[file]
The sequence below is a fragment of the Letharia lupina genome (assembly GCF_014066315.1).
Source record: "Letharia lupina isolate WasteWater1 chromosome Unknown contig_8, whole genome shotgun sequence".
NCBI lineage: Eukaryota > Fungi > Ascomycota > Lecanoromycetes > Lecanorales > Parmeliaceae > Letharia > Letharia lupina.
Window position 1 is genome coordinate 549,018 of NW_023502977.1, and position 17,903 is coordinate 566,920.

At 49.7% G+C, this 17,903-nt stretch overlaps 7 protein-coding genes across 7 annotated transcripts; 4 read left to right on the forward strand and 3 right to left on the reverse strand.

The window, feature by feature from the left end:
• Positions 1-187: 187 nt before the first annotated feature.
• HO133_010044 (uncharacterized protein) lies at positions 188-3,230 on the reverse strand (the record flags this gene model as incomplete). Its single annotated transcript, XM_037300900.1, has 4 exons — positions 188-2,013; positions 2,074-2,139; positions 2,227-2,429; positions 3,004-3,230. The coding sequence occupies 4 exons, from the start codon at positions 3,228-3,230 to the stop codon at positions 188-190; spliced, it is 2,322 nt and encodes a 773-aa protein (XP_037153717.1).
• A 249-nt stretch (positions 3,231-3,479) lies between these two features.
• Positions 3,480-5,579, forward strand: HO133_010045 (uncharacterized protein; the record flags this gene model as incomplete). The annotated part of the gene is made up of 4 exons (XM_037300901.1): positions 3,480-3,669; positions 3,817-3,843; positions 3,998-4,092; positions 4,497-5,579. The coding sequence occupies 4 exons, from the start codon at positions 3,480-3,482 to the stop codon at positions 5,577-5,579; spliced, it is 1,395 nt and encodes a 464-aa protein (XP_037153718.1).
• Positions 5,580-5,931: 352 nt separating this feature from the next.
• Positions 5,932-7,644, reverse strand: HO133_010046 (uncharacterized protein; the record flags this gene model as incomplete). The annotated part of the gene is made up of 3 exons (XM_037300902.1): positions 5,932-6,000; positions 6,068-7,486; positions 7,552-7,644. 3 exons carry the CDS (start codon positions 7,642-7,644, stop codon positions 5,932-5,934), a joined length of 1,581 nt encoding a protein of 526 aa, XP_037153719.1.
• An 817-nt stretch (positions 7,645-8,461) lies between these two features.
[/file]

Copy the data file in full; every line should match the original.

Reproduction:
The sequence below is a fragment of the Letharia lupina genome (assembly GCF_014066315.1).
Source record: "Letharia lupina isolate WasteWater1 chromosome Unknown contig_8, whole genome shotgun sequence".
NCBI lineage: Eukaryota > Fungi > Ascomycota > Lecanoromycetes > Lecanorales > Parmeliaceae > Letharia > Letharia lupina.
Window position 1 is genome coordinate 549,018 of NW_023502977.1, and position 17,903 is coordinate 566,920.

At 49.7% G+C, this 17,903-nt stretch overlaps 7 protein-coding genes across 7 annotated transcripts; 4 read left to right on the forward strand and 3 right to left on the reverse strand.

The window, feature by feature from the left end:
• Positions 1-187: 187 nt before the first annotated feature.
• HO133_010044 (uncharacterized protein) lies at positions 188-3,230 on the reverse strand (the record flags this gene model as incomplete). Its single annotated transcript, XM_037300900.1, has 4 exons — positions 188-2,013; positions 2,074-2,139; positions 2,227-2,429; positions 3,004-3,230. The coding sequence occupies 4 exons, from the start codon at positions 3,228-3,230 to the stop codon at positions 188-190; spliced, it is 2,322 nt and encodes a 773-aa protein (XP_037153717.1).
• A 249-nt stretch (positions 3,231-3,479) lies between these two features.
• Positions 3,480-5,579, forward strand: HO133_010045 (uncharacterized protein; the record flags this gene model as incomplete). The annotated part of the gene is made up of 4 exons (XM_037300901.1): positions 3,480-3,669; positions 3,817-3,843; positions 3,998-4,092; positions 4,497-5,579. The coding sequence occupies 4 exons, from the start codon at positions 3,480-3,482 to the stop codon at positions 5,577-5,579; spliced, it is 1,395 nt and encodes a 464-aa protein (XP_037153718.1).
• Positions 5,580-5,931: 352 nt separating this feature from the next.
• Positions 5,932-7,644, reverse strand: HO133_010046 (uncharacterized protein; the record flags this gene model as incomplete). The annotated part of the gene is made up of 3 exons (XM_037300902.1): positions 5,932-6,000; positions 6,068-7,486; positions 7,552-7,644. 3 exons carry the CDS (start codon positions 7,642-7,644, stop codon positions 5,932-5,934), a joined length of 1,581 nt encoding a protein of 526 aa, XP_037153719.1.
• An 817-nt stretch (positions 7,645-8,461) lies between these two features.